Federal Court Dismisses CERCLA Suit based on Lack of Necessary Response Costs
By Clare Bienvenu & John D. Edgcomb
In Stratford Holding, LLC v. Fog Cap Retail Investors, et al., Stratford Holding LLC (“Stratford”) sued its lessees, Fog Cap Retail Investors LLC (“Fog Cap”) and Foot Locker Retail Inc. (“Foot Locker”), under CERCLA §§ 107 and 113, seeking cost recovery for costs incurred in assessing alleged PCE contamination in the soil and groundwater of its property. Allegations of PCE contamination arose when Stratford, upon conducting a visual inspection, discovered poor housekeeping practices at a commercial dry cleaning business on the property. Since the commercial dry cleaning business subleased the property from Fog Cap and Foot Locker, Stratford made demand upon them as its direct lessees to investigate the potential contamination further. Fog Cap commissioned an environmental investigation in response, finding no PCE contamination. However, Stratford thereafter conducted another assessment that revealed PCE concentrations of 1200 ppb in the soil and 56 ppb in the groundwater. When Fog Cap and Foot Locker declined to reimburse Stratford for the costs of the assessment and refused to agree to restore the premises to its pre-lease condition, Stratford filed suit in federal court for cost recovery under CERCLA §§ 107 and 113, among other claims. Fog Cap and Foot Locker moved to dismiss the CERCLA claims under Federal Rule of Civil Procedure 12(b)(6) for failure to state a claim under which relief can be granted.
In order to establish a prima facie case for cost recovery under CERCLA, a plaintiff must show that: (1) the site is a CERCLA “facility”; (2) there was a release or threatened release of a hazardous substance; (3) the plaintiff incurred response costs consistent with the National Contingency Plan (NCP); and (4) the defendant is a potentially responsible party. The only point of contention in the motion to dismiss was whether the costs incurred by Stratford were “necessary” and incurred in a manner consistent with the NCP under CERCLA §107(a)(4)(B). According to well-established CERCLA jurisprudence, there must be an actual and real threat to human health or the environment in order for response costs to be “necessary.” Using a rationale that is somewhat novel in CERCLA litigation, the court agreed with Fog Cap and Foot Locker that the response costs were not “necessary” and dismissed Stratford’s claim.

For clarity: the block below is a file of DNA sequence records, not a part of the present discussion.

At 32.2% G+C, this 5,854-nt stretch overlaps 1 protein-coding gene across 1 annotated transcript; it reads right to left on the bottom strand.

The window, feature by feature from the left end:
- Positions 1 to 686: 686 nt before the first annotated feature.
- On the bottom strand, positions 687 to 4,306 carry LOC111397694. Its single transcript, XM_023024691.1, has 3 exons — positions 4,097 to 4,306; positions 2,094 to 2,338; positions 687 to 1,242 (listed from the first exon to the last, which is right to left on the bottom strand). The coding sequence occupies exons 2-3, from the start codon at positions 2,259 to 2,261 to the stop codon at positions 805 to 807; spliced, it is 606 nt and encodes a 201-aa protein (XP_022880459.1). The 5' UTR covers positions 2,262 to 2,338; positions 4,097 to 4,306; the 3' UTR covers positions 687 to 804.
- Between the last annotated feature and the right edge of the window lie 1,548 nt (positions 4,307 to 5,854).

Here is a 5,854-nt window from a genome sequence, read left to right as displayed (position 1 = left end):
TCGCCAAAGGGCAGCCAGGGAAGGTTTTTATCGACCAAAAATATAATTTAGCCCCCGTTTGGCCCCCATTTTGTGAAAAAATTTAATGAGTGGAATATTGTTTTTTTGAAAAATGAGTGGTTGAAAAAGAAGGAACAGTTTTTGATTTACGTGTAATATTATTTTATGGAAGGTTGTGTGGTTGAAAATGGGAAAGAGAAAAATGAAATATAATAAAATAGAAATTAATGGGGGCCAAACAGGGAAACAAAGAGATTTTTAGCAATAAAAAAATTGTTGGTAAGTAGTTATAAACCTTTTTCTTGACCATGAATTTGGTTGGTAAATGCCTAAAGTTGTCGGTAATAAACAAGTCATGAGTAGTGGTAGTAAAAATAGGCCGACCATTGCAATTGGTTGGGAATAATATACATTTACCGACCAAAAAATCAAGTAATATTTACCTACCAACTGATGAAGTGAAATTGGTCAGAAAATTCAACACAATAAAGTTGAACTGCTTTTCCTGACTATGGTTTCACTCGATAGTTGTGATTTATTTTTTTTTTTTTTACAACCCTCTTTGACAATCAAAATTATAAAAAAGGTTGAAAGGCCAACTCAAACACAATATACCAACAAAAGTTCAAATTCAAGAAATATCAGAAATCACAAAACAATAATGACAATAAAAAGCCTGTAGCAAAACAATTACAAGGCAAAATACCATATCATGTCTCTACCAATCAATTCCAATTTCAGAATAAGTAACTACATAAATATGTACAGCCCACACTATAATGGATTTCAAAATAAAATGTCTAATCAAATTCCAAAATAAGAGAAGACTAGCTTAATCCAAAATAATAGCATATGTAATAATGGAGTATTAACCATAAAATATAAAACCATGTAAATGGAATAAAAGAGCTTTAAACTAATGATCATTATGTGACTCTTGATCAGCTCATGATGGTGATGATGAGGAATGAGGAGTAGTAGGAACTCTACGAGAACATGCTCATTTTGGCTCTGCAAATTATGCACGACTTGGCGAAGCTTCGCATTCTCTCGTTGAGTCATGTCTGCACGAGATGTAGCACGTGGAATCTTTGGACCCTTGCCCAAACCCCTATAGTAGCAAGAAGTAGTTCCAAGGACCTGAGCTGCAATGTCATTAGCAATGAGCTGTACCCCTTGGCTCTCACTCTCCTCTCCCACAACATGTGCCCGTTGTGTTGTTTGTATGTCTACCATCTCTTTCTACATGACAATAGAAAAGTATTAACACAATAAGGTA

First, the court reasoned that the determination by the state environmental agency, the Georgia Environmental Protection Division (GEPD), not to list the site on its Hazardous Site Inventory was a major indicator that Stratford’s investigation response costs were unnecessary. GEPD issued its decision not to list the site in a Release Notification, noting that it had conducted its own assessment and found no release exceeding a reportable quantity. GEPD neither compelled further investigation or remediation of the site nor issued a statement that no further investigation or remediation was required. Nevertheless, given that the agency is required to list a site on the Hazardous Site Inventory if the contamination poses a threat to human health or the environment, the court concluded that GEPD’s decision not to list the site was the equivalent of a government determination that the PCE contamination posed no threat to human health or the environment. Further, the court considered that Stratford proffered no additional facts to show that its response was necessary to prevent a real threat to human health or the environment.